The late House Speaker Michael E. Busch put forth an effort to enshrine abortion access in the state’s constitution in 2019, but withdrew the bill. Jones got a bill passed last year in the House, but it did not get a vote in the Senate Finance Committee.
Moore — “from the very beginning,” he said — has promised Maryland would be a “safe haven” for abortion access. He had expressed support earlier for the speaker’s proposed constitutional amendment.
Jones’s bill seeks to amend the state constitution to ensure the “fundamental right to reproductive freedom,” including the ability to “prevent, continue or end one’s own pregnancy” without interference from the state. Though the word “abortion” is not in the bill, its protection is implied under the right to end pregnancy.
This year’s bill is nearly identical to the one the House speaker put forth last year, but it now has garnered support from Ferguson.
“This amendment to our constitution affords the highest level of protection against the attacks on reproductive liberties and bodily autonomy,” Ferguson said.
Ferguson was asked repeatedly at the news conference about why the proposed constitutional amendment didn’t advance in the Senate in 2022.
He said it was “absolutely essential” last year in light of the pending Supreme Court decision to throw the chamber’s political weight behind the Abortion Care Access Act. It expanded Maryland’s number of abortion providers and requires the state to annually budget $3.5 million to fund a training program for clinicians interested in offering abortion services beyond medication.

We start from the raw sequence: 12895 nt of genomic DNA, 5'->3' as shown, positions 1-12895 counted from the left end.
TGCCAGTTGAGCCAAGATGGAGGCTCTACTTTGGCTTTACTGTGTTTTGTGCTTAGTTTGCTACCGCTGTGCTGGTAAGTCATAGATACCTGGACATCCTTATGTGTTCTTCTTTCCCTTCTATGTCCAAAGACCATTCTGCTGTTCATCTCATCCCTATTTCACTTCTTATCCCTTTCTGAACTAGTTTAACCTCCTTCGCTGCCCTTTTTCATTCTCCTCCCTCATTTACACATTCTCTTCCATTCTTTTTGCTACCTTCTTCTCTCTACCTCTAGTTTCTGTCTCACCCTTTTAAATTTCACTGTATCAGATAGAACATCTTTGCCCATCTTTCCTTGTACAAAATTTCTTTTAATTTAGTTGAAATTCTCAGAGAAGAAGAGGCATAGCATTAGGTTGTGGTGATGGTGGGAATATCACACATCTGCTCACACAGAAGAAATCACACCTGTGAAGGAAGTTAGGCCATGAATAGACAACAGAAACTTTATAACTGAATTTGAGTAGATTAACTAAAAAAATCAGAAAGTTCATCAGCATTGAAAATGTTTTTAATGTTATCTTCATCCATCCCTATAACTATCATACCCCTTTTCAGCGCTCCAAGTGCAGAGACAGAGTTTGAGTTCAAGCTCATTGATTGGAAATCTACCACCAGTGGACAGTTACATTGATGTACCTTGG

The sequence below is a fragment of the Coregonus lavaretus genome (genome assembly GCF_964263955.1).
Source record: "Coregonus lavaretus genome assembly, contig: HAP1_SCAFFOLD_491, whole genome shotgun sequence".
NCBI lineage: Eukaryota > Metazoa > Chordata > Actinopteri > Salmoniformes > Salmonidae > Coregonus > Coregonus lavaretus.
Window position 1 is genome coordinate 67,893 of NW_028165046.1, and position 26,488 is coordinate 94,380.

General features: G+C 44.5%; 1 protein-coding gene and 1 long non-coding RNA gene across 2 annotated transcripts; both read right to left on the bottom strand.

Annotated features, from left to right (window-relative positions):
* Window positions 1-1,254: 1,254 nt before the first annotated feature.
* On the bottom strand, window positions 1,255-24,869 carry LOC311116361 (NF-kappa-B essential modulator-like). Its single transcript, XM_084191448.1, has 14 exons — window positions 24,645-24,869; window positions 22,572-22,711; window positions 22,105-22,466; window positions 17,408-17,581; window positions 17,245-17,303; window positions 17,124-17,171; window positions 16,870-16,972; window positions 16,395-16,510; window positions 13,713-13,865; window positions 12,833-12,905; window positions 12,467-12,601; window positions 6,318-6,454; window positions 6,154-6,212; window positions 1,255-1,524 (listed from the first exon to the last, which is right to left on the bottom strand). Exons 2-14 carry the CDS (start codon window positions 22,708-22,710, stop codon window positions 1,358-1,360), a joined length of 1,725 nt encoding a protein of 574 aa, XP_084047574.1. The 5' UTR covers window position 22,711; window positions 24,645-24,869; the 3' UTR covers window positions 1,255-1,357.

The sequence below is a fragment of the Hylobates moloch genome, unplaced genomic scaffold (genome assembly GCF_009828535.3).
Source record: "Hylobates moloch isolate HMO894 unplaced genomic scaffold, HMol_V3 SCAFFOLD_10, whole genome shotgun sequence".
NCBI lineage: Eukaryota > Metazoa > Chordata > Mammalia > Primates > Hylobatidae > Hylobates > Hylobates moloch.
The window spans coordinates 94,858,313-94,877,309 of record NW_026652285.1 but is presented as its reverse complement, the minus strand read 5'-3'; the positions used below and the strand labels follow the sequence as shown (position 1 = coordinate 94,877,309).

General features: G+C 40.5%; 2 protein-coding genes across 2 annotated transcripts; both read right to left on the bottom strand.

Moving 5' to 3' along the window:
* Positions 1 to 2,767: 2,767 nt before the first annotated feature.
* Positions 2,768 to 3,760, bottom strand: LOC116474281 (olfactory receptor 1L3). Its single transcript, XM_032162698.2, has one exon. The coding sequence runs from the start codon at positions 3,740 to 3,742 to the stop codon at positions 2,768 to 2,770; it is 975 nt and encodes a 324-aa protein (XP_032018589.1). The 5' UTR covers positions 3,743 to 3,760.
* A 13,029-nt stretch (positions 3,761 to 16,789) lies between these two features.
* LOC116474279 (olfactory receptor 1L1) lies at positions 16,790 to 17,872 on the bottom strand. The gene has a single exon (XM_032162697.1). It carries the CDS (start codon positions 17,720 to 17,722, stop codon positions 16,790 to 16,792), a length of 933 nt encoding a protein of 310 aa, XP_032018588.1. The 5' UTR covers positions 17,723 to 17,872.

Ferguson said state protection under the constitution for abortion “wasn’t necessary last year,” but vowed several times to pass it this year.
Maryland Policy & Politics
Laura Bogley, the executive director of Right to Life, an anti-abortion organization, told The Baltimore Sun in an email that the bills in the package would put lives in danger.
“Abortion activists occupying the legislature have removed abortion from the spectrum of health care and repealed all safeguards for women,” Bogley wrote. “By putting their extreme abortion politics before patients, they have made Maryland a safe harbor only for abortionists, but unsafe for women and children.”
In a statement, Baltimore County delegates Kathy Szeliga and Ryan Nawrocki and Harford County Del. Lauren Arikan, all Republicans, said “Maryland’s current abortion laws are radical and should not be enshrined in our constitution.”
“Maryland has some of the most extreme abortion laws and services in the entire country,” they wrote. “This proposed constitutional amendment is nothing more than a political ploy to scare voters for next year’s election.”
The House Republican Caucus rejected the idea of the constitutional amendment in a statement, saying “most Marylanders would prefer a middle course on this issue.”
In a poll of likely voters by Baltimore Sun Media and the University of Baltimore ahead of the November election last year, 71% said Maryland should guarantee the right to abortion in the state constitution.
The Senate Republican Caucus criticized the bill package in a statement, saying “apparently, last year’s bill that created a massive expansion of abortion services was not enough. … we are certain that becoming the abortion capital of the United States is not something to aspire to or be proud of.”